Major players in the global beauty and cosmetics industry are making the most of the boom projected for the sector in sub-Saharan Africa.
Thanks to a burgeoning population expected to double to 2.4 billion in 2050, the rising middle class and amplified urbanisation have positioned the region as the “next frontier” in the sector, with the beauty market expected to double in size over the next decade.
The cosmetics and personal care industry globally generates an estimated annual turnover of $400 billion. Over the past 20 years, the industry has grown on average 4.5 percent annually.
Sub-Saharan Africa accounts for 3 percent of global beauty product sales, but that share is expected to grow at double the rate of the market.
Nigeria and South Africa, the continent's biggest economies, have emerged as the investment destinations of choice to international firms aiming to capture the beauty and personal care market on the continent.
Research indicates Nigeria and South Africa are the biggest personal care and beauty markets on the continent, valued at $3.4bn and $2bn respectively. Nigeria is the most populous with over 184 million people.
US hair extension company Her Imports has recently expanded to the West African country, where it has set up base in Lagos and plans to enhance its reach before the end of the year. Its products have been used by, and received accolades from, celebrity hair stylists for Nicki Minaj, Rihanna and Kerry Washington.
Patrick Terry, chief executive of Her Imports, said the response had been phenomenal from the local markets.
“The decision to open the store in Lagos was data driven. We receive more hits on our website from Lagos, Africa, than we do in Atlanta,” he said.
“Her Imports products are performing sensationally in Africa. There are no established providers of high-end hair extensions, so we aren't seeing any competition. Our lace front closures are performing particularly well with notable fashionista Linda Ikeji.”
Her Imports projects sales revenue from Africa to reach $10 million by 2018 with a net potential of $100m for human hair extensions and wig pieces.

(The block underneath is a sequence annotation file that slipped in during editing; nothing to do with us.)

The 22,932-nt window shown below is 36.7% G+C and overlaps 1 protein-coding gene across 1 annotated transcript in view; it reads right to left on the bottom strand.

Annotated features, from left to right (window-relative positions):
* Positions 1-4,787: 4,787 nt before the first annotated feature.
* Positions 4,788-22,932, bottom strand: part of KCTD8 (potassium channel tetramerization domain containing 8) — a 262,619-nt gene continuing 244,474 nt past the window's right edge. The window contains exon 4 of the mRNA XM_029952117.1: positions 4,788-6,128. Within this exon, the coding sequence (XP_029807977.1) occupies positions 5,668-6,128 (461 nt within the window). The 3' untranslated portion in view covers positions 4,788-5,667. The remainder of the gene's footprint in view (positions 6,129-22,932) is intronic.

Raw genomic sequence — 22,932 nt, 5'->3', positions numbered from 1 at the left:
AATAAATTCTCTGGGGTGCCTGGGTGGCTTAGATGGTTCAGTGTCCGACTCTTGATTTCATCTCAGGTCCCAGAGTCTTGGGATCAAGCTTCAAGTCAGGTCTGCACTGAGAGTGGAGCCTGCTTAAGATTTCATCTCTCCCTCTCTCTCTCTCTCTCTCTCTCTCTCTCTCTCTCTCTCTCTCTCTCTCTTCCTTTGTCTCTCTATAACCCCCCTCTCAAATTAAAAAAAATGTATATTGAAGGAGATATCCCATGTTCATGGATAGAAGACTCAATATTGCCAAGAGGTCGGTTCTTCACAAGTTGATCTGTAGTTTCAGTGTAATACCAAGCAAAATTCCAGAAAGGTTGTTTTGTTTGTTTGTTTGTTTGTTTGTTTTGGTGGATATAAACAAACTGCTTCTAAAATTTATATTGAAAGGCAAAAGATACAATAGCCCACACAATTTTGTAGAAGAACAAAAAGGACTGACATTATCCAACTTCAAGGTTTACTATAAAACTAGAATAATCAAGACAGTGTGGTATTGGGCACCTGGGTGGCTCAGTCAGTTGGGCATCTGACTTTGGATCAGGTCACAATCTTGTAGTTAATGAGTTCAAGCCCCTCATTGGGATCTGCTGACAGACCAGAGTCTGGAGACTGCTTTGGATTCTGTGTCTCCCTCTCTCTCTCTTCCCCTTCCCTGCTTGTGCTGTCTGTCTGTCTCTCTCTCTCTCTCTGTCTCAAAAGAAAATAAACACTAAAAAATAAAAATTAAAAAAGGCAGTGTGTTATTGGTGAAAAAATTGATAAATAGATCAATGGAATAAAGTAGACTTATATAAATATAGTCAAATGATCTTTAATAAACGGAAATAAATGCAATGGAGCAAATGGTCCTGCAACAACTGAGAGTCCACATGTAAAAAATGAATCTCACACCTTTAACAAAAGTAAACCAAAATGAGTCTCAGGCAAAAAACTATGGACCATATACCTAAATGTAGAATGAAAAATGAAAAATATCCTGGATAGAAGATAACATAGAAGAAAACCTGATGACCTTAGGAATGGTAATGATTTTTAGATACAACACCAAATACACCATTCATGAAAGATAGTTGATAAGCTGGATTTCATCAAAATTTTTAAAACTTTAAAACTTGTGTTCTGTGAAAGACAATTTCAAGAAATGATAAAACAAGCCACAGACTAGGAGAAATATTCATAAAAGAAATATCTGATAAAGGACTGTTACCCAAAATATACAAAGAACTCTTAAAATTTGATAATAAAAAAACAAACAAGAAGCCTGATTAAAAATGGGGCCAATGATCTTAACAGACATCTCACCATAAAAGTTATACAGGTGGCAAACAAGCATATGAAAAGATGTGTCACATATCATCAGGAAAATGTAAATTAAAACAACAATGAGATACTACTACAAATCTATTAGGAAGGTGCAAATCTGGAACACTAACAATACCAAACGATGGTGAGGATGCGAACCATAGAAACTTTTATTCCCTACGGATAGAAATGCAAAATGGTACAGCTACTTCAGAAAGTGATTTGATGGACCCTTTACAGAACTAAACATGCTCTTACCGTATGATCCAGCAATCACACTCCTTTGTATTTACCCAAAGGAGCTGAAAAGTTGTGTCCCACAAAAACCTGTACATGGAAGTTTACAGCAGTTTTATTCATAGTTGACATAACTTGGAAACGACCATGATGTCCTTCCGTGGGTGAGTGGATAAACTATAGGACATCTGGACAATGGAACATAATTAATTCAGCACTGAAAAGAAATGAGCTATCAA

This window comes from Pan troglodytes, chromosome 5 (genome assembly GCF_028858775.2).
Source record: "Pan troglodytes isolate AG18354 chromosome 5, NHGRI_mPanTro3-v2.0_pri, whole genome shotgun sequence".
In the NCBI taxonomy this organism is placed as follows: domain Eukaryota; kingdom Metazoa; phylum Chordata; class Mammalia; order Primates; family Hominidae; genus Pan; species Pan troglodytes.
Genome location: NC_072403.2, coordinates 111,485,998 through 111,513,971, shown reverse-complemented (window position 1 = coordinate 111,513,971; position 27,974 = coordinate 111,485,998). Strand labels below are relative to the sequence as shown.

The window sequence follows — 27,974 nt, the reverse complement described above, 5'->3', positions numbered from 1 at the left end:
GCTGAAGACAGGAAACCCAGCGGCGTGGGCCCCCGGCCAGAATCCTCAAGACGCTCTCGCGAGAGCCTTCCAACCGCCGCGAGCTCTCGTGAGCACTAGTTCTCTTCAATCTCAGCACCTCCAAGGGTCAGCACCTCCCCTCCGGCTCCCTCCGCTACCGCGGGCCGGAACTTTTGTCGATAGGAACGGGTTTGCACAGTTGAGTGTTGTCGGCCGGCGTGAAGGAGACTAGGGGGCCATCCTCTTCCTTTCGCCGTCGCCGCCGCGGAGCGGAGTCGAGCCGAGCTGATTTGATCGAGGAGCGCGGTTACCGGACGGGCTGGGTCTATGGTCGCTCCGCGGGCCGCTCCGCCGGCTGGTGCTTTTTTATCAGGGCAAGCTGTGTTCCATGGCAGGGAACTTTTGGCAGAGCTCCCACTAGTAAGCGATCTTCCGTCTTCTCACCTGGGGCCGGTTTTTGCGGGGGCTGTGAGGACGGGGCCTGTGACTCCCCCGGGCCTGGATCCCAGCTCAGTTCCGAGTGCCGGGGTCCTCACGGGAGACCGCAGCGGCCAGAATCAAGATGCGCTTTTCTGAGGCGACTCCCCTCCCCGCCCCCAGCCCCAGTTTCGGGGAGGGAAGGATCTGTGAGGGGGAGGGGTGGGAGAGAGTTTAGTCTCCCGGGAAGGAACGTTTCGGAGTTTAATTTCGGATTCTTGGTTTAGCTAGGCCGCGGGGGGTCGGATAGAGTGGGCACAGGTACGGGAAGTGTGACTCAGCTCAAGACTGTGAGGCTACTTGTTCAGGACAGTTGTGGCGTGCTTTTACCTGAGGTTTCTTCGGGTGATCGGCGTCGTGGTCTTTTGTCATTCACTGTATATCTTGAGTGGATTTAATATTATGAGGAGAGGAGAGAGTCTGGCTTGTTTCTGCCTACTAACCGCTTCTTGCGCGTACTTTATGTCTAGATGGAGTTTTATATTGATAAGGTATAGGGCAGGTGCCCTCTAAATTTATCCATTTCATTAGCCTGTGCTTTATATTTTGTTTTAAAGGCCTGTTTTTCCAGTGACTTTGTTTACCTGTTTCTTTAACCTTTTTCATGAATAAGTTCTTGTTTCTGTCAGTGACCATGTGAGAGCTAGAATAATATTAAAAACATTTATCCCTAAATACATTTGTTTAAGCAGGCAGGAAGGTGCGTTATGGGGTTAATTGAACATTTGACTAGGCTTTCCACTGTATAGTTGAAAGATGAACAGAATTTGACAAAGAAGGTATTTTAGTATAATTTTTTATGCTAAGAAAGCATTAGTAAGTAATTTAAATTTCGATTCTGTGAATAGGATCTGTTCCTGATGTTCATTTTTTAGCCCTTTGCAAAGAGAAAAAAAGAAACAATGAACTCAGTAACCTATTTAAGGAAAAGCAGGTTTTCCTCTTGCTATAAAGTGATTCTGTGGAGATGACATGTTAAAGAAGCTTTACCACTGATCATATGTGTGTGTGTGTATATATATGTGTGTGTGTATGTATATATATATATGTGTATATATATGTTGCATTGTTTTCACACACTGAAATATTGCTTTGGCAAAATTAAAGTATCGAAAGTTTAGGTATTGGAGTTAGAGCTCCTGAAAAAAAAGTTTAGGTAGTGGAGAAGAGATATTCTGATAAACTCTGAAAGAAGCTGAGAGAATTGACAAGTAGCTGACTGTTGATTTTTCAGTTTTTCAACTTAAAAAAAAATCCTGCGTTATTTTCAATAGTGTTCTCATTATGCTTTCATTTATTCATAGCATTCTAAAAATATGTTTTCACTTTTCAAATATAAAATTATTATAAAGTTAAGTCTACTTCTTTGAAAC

“It is a large chunk of revenue that many virgin hair providers have been ignoring. We noticed this gap in the market. By simply looking at the numbers, it was obvious that Africa was a booming, untapped market,” said Terry.
In line with the projected growth, leases are now secured in Abuja (also in Nigeria), Accra (Ghana) and Johannesburg (South Africa). Operations in these locations will begin this month; Nairobi (Kenya) and Cairo (Egypt) follow next year.
Freda Francis, chief executive of Her Imports Africa, said the local market was lucrative.
“African women are known for their elegance, unique versatility and style. We are thrilled at our successes and attribute this to the care that we take in sourcing our products,” she said.
Meanwhile, L’Oreal, the French-based global cosmetics company, recently inaugurated its new research and innovation centre in Johannesburg.
The facility will study African hair and skin specificities as well as the beauty routines and expectations of sub-Saharan consumers. It hosts product development, evaluation and advanced research teams, and will employ scientists from the fields of chemistry, chemical engineering, physiology, cosmetology and biochemistry.
Alexandre Popoff, executive vice-president Eastern Europe and Africa, Middle East, said sub-Saharan Africa was one of the fastest-growing regions for L’Oreal.
He said the new research arm in South Africa would enable the company to create the beauty products of the future for African consumers, while drawing inspiration from the diverse beauty rituals and the needs of consumers on the continent.
Laurent Attal, executive vice-president of Research and Innovation, said L’Oreal was showing its determination to go further in innovations for the African beauty market.
“We are starting with hair. Our ambitions are much broader and cover the body, hygiene, skin care and make-up categories,” said Attal.
The chief director of cosmetics, chemicals, plastics and pharmaceuticals at the South African Department of Trade and Industry, Claudy Steyn, said that during job creation it was imperative that local infrastructure, expertise and the devalued currency were leveraged by companies to drive exports, in particular to African markets.
“The job opportunities that exports create are well documented and choosing South Africa as the preferred location will support employment creation. The sourcing of raw materials and services locally will boost reduction of the adverse balance of payments we face,” she said. – CAJ News